Outcomes of Treated Hypertension at Age 80 and Older

Cohort Analysis of 79,376 Individuals

João Delgado, PhD; Jane A. H. Masoli, MBChB; Kirsty Bowman, MPH; W. David Strain, MD; George A. Kuchel, MD; Kate Walters, PhD; Louise Lafortune, PhD; Carol Brayne, MD; David Melzer, PhD; Alessandro Ble, MD


J Am Geriatr Soc. 2017;65(5):995-1003. 

In This Article


Data were from 79,376 individuals aged 80 and older who met inclusion criteria for the analysis. Mean age was 82.1 ± 3.3, and 30.5% were men ( Table 1 ). The average number of BP measurements according to SBP category varied from 7.2 for SBP less than 125 mmHg to 13.4 for SBP of 165 to 174 mmHg (Table S3). There were trends in covariates across SBP (e.g., current or recent smoking 24% at SBP <125 mmHg and 18% at SBP >185 mmHg) ( Table 1 ). Maximum follow-up was 11.9 years (overall mean 4.4 ± 2.9 years), with mean follow-up times somewhat shorter in the low SBP groups.

All-cause Mortality According to Attained SBP

During follow-up, 25,543 patients died ( Table 1 ). Mortality hazards showed a U-shaped pattern (Figure 1, Table 2 ), with lowest mortality in individuals with SBP of 135 to 154 mmHg (hazard ratio (HR) = 1.03, confidence interval (CI) = 0.99–1.06, risk is essentially the same as that of the comparison group of SBP 145–154 mmHg) and greater mortality for higher levels of SBP. The risk of mortality was greater for SBP less than 135 mmHg (combining the two lowest SBP categories, 13.1% of participants) (HR=1.25, 95% CI=1.19–1.31). This excess risk is equivalent to one extra death for every 13 individuals aged 80 and older with SBP less than 135 than for the comparison group based on number needed to harm estimation. Mortality hazard was estimated separately in 2-year follow-up segments to check for stability between short- and longer-term outcomes (Table S4). Lower attained SBP (<135 mmHg) was associated with greater mortality in all follow-up periods, although estimates for the first 2 years were higher (HR = 1.38, 95% CI = 1.26–1.51) than, for example, at 6 to 8 years follow-up (HR = 1.19, 95% CI = 1.07–1.32), albeit with overlapping confidence intervals. Central estimates of mortality hazard were higher again from 8 years to end of follow-up (HR = 1.29, 95% CI = 1.09–1.53), although in small numbers of participants.

Figure 1.

Risk of all-cause mortality according to systolic blood pressure.

To test for modifying effects of DBP, DBP was grouped into 85 mmHg and higher, 70 to 84 mmHg, and less than 70 mmHg (estimates with more-extreme groups were underpowered). The U-shaped pattern of systolic mortality hazard was similar for all three DBP groups ( Table 3 , Figure S2). The modifying effect of pulse pressure on all-cause mortality was also tested by adjusting the model for five levels of pulse pressure (<50 mmHg, 50–59 mmHg (reference), 60–69 mmHg, 70–79 mmHg, ≥80 mmHg). A significantly greater risk of all-cause mortality remained in those with low BP even when adjusted for pulse pressure (<125 mmHg: HR = 1.33, 95% CI = 1.2–1.48, P < .001; 125–134 mmHg: HR = 1.15, 95% CI = 1.08–1.22, P < .001).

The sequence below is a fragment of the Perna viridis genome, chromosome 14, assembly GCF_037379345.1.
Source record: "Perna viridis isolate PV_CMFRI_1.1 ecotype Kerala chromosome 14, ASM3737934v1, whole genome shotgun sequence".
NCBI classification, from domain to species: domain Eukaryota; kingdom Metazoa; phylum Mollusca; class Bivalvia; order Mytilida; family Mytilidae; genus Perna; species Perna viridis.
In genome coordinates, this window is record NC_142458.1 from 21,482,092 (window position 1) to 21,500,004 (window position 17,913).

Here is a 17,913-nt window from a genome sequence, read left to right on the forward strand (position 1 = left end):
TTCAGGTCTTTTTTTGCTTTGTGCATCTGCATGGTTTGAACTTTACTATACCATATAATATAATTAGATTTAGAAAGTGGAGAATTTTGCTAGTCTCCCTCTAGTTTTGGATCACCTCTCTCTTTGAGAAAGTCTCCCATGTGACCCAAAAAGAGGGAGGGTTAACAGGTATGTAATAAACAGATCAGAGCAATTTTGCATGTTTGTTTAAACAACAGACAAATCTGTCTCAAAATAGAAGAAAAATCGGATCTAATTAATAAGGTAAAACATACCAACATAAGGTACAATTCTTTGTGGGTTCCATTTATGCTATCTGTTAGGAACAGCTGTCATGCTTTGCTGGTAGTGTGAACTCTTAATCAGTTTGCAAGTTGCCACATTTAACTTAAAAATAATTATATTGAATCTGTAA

An interaction term and analysis stratified according to sex (Table S5) demonstrated that differences according to sex were not significant. An analysis of similarly selected individuals with one or two recorded blood pressure measures (n = 5,012) in the 3 years before baseline resulted in a similar risk curve to that of individuals with 3 or more measurements (Table S6). Sensitivity analyses adjusted for and stratified according to level of comorbidity (Charlson Comorbidity Index[12]), major weight loss (≥10% in 5 years before baseline), or BMI or excluding individuals with consultations in institutional settings during the baseline period; in all cases, mortality at low SBP (<135 mmHg) remained significantly greater. Analyses adjusting for and excluding individuals with diabetes mellitus and with chronic obstructive pulmonary disease had similar results (Table S2).

Incident Disease

There was an approximately linear increase in risk of incident MI across the SBP range (Figure 2), with lower SBP associated with lower risk (<125 mmHg: HR = 0.6, 95% CI = 0.43–0.84, number needed to treat 9.8; 125–134 mmHg: HR = 0.78, 95% CI = 0.67 to 0.92, number needed to treat 25.8) than the SBP 145 to 154 mmHg ( Table 2 , Table S7). Risk of incident stroke was greater at SBP above 145 to 154 mmHg (Figure 2).

Figure 2.

Risk of all-cause mortality and systolic blood pressure according to diastolic blood pressure.

During follow-up, 7,882 individuals developed heart failure ( Table 1 ). Competing subhazards for incident heart failure rose progressively at SBP above 145 to 154 mmHg, but there was also greater risk for lower SBP (e.g., SBP <125 mmHg: HR = 1.2, 95% CI = 1.02–1.4, number needed to harm 28.6) (Figure 2, Table 2 ).

During follow-up, 7,360 individuals were admitted to hospital with a fragility fracture or had surgical intervention for a hip fracture (follow-up mean 4.4 ± 2.9 years). Risk of fracture was not different for different SBP, with no indication of greater risk with low SBP.

Confounding of the association between SBP less than 135 mmHg and greater mortality might theoretically have been due to undiagnosed cancer present at baseline, but cancer incidence during the 11.9 years of follow-up was not significantly different (and tended to be lower) in those with (e.g., HR = 0.93, 95% CI = 0.81–1.06) SBP less than 125 mmHg. The highest cancer incidence was in the reference group of SBP 145 to 154 mmHg, and cancer incidence was significantly lower at SBP greater than 175 mmHg (e.g., HR = 0.85, 95% CI = 0.75–0.95) for SBP of 175 to 184 mmHg. Although there were no data on why cancer incidence was lower in the low and high SBP categories, an analysis for all-cause mortality adjusted for incident cancer, and separate analyses for individuals with and without incident cancer, did not significantly alter results (Table S8).